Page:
My blog has been running on WordPress for 10+ years, and as much as I’m not a PHP guy and don’t like all the security implications that comes with using the most popular blogging platform in existence, it does the job. And it actually does the job pretty well especially if you don’t want to spend too much time on the technical aspects of running a blog.
However running a WordPress site also requires web hosting that supports PHP and MySQL, and for me that means that I have been paying for a small web site at a company called Gigahost. However Gigahost have in the last couple of years (if not more) solely been maintaining their hosting offerings, they haven’t innovated in anyway and their prices are not really competitive anymore, so I have decided to close my account with them. But that leaves me with the challenge of finding a new way to host my blog.
In this post I will investigate which framework I should use for building a personal blog in 2023, my only requirement is that I want it to be a static site, so that I can have a fast site that ranks high on Google, and a site that I can host anywhere, as there are a lot of good (free) options for hosting static sites today.
As with anything when it comes to programming it is a religious minefield to pick a framework. So I decided to take an analytical approach to which framework I should pick.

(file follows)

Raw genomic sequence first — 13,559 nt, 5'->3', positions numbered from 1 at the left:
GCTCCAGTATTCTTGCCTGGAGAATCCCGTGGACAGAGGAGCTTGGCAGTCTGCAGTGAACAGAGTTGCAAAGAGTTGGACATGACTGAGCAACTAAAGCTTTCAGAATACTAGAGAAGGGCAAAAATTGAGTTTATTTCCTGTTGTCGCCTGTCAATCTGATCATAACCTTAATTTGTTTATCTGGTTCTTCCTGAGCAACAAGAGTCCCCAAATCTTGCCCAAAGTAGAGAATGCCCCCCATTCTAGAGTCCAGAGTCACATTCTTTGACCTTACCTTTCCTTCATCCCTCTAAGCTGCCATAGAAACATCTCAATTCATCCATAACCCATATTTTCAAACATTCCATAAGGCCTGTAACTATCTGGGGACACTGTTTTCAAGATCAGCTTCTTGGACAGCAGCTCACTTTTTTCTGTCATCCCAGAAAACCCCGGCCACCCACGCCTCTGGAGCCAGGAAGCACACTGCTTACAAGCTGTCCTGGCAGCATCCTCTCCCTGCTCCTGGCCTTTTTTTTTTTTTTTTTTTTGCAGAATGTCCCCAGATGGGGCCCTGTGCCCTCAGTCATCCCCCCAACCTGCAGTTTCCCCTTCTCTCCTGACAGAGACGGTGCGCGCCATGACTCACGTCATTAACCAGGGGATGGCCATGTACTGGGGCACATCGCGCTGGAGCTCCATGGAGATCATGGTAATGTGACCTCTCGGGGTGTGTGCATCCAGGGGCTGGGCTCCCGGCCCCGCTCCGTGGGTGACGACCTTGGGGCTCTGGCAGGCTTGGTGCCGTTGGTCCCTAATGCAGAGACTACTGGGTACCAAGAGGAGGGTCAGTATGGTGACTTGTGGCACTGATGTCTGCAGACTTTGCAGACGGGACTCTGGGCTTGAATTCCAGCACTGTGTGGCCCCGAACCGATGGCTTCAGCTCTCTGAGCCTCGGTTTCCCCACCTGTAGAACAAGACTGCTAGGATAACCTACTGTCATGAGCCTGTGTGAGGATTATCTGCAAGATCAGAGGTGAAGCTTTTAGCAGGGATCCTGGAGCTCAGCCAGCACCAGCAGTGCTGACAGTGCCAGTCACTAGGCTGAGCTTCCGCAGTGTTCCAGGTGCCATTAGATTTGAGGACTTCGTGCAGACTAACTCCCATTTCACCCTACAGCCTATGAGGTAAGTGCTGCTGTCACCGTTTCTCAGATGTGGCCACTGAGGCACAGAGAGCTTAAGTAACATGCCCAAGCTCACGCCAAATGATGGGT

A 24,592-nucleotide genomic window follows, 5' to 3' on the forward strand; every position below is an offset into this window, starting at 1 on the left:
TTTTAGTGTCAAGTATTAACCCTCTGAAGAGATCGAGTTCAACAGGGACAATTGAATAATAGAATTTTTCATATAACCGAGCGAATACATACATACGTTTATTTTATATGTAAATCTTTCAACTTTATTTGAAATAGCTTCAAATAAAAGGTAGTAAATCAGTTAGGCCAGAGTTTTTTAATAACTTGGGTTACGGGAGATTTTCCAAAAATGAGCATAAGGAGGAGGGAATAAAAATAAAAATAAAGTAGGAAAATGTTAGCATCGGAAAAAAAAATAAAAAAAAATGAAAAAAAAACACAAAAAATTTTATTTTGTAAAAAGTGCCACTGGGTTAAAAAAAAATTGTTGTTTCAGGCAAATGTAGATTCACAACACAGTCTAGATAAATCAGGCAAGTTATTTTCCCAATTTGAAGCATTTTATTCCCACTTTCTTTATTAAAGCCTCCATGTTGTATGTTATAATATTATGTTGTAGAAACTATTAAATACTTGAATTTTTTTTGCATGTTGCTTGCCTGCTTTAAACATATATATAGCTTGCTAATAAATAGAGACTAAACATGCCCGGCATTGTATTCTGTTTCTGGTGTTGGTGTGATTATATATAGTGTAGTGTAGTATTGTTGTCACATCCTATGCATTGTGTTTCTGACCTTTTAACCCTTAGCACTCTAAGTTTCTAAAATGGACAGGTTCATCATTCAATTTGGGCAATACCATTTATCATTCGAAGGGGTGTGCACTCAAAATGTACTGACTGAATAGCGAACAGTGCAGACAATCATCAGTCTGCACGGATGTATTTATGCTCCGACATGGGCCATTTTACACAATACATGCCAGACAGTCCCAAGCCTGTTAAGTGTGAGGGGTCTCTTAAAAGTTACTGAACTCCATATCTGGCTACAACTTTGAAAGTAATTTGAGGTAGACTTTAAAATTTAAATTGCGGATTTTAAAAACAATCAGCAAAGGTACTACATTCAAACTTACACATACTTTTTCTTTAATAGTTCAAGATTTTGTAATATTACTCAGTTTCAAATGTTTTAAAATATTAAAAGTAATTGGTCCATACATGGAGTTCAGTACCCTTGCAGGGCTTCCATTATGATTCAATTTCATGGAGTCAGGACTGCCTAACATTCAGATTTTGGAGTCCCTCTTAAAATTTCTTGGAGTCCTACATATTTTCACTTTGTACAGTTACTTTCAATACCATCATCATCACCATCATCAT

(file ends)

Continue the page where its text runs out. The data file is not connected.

Before the framework decision I had already decided to use Cloudflare for hosting my new blog. Not because I think Cloudflare is perfect, but I already have an account with them, and it seems easier to buy an additional service from them, that starting another account somewhere else.
So next step is picking a framework, to do that I went to the Cloudflare Pages documentation and looked at which frameworks they have support for, and to my surprise the list is very long:
A lot of framework that I have never heard of and also a few old ones that I kinda knew I didn’t want to use.
But to make it interesting I decided to just take the entire list and see pull some numbers from their main GitHub repository and use that to help me decide.
A quick way to run analysis on GitHub data is using their Event data set, which every day gets collected at https://www.gharchive.org/. It e.g. contains who stared what, commits, issues and a lot more. I decided to use the number stars on the main repository as my main factor to decide framework. Not the total number of stars, because that would favor the big old frameworks like React and Next.js but I wanted to look at the trend, which frameworks are up-and-coming.
Crunching the raw data from GitHub, would make this task a little more time consuming than desired, so instead I decided to use Clickhouse’s data playground as they have already imported all the data, and Clickhouse is a perfect tool for querying large data set like these.
Here’s the query I went with, it pulls the number of starts per repo per month the starts where created.